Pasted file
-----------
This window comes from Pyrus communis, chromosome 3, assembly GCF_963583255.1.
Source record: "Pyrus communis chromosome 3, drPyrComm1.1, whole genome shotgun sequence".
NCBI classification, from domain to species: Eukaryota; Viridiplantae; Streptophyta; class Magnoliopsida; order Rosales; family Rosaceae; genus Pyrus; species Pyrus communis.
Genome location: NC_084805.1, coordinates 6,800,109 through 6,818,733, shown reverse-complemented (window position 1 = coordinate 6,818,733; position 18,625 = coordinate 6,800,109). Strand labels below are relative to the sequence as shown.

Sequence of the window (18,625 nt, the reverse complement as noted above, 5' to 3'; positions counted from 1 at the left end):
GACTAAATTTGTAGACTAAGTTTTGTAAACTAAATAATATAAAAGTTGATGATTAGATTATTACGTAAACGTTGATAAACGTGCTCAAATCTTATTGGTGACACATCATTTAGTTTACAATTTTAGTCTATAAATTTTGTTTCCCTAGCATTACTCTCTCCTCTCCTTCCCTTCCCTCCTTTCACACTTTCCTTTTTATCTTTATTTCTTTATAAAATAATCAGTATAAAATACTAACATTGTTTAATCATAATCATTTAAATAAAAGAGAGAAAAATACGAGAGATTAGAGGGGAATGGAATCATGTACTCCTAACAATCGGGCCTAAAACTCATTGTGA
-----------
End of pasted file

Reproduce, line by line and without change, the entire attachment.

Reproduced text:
This window comes from Pyrus communis, chromosome 3, assembly GCF_963583255.1.
Source record: "Pyrus communis chromosome 3, drPyrComm1.1, whole genome shotgun sequence".
NCBI classification, from domain to species: Eukaryota; Viridiplantae; Streptophyta; class Magnoliopsida; order Rosales; family Rosaceae; genus Pyrus; species Pyrus communis.
Genome location: NC_084805.1, coordinates 6,800,109 through 6,818,733, shown reverse-complemented (window position 1 = coordinate 6,818,733; position 18,625 = coordinate 6,800,109). Strand labels below are relative to the sequence as shown.

Sequence of the window (18,625 nt, the reverse complement as noted above, 5' to 3'; positions counted from 1 at the left end):
GACTAAATTTGTAGACTAAGTTTTGTAAACTAAATAATATAAAAGTTGATGATTAGATTATTACGTAAACGTTGATAAACGTGCTCAAATCTTATTGGTGACACATCATTTAGTTTACAATTTTAGTCTATAAATTTTGTTTCCCTAGCATTACTCTCTCCTCTCCTTCCCTTCCCTCCTTTCACACTTTCCTTTTTATCTTTATTTCTTTATAAAATAATCAGTATAAAATACTAACATTGTTTAATCATAATCATTTAAATAAAAGAGAGAAAAATACGAGAGATTAGAGGGGAATGGAATCATGTACTCCTAACAATCGGGCCTAAAACTCATTGTGA